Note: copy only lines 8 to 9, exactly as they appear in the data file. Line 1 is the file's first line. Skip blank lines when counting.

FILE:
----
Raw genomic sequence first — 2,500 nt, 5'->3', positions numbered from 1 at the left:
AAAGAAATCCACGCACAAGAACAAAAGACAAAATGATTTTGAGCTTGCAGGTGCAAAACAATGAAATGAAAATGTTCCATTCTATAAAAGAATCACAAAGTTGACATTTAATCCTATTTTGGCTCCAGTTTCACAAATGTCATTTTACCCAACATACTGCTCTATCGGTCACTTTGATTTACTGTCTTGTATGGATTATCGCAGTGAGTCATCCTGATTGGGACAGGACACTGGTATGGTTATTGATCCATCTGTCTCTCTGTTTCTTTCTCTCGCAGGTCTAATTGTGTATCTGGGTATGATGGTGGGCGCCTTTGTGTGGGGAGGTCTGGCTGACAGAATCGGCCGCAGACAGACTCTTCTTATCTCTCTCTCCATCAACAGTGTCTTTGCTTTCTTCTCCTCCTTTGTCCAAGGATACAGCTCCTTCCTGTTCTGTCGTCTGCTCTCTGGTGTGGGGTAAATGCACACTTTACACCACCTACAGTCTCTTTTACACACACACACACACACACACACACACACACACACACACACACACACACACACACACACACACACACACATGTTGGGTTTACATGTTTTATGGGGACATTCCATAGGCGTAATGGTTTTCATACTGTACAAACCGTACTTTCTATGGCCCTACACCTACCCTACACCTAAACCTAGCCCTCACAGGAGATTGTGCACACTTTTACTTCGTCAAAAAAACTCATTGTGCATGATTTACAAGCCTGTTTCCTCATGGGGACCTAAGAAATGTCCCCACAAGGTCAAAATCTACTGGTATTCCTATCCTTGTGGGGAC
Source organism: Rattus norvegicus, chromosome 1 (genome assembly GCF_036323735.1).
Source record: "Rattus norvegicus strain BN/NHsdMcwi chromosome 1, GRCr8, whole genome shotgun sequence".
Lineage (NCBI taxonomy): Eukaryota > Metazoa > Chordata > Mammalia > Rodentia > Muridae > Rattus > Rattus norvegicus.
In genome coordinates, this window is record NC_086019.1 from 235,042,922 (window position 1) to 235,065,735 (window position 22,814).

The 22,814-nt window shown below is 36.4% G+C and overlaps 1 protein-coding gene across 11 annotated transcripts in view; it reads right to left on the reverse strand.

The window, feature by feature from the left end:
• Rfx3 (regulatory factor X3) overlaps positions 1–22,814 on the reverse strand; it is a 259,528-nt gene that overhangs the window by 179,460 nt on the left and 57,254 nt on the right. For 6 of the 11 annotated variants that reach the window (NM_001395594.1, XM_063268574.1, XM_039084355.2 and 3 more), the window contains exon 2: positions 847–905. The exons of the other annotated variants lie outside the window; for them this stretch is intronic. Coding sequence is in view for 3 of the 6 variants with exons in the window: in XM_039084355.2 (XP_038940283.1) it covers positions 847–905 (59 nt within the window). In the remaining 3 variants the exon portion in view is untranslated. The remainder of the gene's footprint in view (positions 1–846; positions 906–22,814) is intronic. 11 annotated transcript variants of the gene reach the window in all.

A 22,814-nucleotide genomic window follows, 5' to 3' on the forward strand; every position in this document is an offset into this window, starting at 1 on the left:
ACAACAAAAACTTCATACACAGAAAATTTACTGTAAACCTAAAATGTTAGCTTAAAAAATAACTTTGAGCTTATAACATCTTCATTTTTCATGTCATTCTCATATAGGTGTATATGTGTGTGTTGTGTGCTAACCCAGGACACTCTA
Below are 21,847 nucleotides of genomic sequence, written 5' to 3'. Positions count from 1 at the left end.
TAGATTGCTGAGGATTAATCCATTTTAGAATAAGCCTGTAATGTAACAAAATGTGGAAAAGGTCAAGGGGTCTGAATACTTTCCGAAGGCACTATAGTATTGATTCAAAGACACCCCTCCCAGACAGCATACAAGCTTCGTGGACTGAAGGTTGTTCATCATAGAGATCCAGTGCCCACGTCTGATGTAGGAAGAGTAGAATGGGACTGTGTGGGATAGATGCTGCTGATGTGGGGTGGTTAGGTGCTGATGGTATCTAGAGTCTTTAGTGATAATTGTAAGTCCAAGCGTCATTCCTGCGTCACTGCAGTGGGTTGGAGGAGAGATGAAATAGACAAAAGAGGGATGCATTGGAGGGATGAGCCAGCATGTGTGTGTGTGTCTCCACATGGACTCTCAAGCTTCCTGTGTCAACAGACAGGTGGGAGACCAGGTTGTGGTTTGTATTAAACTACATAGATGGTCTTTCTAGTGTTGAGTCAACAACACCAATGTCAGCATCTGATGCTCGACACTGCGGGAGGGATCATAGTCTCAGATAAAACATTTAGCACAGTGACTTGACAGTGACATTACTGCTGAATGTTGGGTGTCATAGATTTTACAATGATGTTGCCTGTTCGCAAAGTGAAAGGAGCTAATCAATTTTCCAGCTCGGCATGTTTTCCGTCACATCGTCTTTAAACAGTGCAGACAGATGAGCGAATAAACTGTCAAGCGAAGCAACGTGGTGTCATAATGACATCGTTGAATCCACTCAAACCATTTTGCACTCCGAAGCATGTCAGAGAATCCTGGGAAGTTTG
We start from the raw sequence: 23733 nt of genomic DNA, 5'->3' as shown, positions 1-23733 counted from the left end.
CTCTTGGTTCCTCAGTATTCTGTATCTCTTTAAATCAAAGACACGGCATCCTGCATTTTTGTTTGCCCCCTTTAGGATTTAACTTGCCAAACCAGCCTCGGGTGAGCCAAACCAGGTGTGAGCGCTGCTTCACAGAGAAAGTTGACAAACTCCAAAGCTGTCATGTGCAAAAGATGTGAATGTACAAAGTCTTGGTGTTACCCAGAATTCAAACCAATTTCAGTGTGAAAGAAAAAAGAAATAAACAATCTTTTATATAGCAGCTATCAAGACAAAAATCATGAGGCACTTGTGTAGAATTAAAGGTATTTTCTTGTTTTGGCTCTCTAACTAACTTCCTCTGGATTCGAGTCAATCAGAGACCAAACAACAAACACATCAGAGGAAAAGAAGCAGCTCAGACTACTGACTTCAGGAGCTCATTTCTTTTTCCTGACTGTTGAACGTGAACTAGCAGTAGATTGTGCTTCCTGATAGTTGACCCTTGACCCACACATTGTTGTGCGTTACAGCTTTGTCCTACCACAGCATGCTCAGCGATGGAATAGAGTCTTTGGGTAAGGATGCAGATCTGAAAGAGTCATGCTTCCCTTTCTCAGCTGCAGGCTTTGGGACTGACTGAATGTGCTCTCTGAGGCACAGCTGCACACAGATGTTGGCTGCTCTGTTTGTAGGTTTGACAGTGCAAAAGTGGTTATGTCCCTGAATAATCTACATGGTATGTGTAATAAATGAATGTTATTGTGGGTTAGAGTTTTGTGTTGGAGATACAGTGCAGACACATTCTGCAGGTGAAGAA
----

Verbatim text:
The window, feature by feature from the left end:
• Rfx3 (regulatory factor X3) overlaps positions 1–22,814 on the reverse strand; it is a 259,528-nt gene that overhangs the window by 179,460 nt on the left and 57,254 nt on the right. For 6 of the 11 annotated variants that reach the window (NM_001395594.1, XM_063268574.1, XM_039084355.2 and 3 more), the window contains exon 2: positions 847–905. The exons of the other annotated variants lie outside the window; for them this stretch is intronic. Coding sequence is in view for 3 of the 6 variants with exons in the window: in XM_039084355.2 (XP_038940283.1) it covers positions 847–905 (59 nt within the window). In the remaining 3 variants the exon portion in view is untranslated. The remainder of the gene's footprint in view (positions 1–846; positions 906–22,814) is intronic. 11 annotated transcript variants of the gene reach the window in all.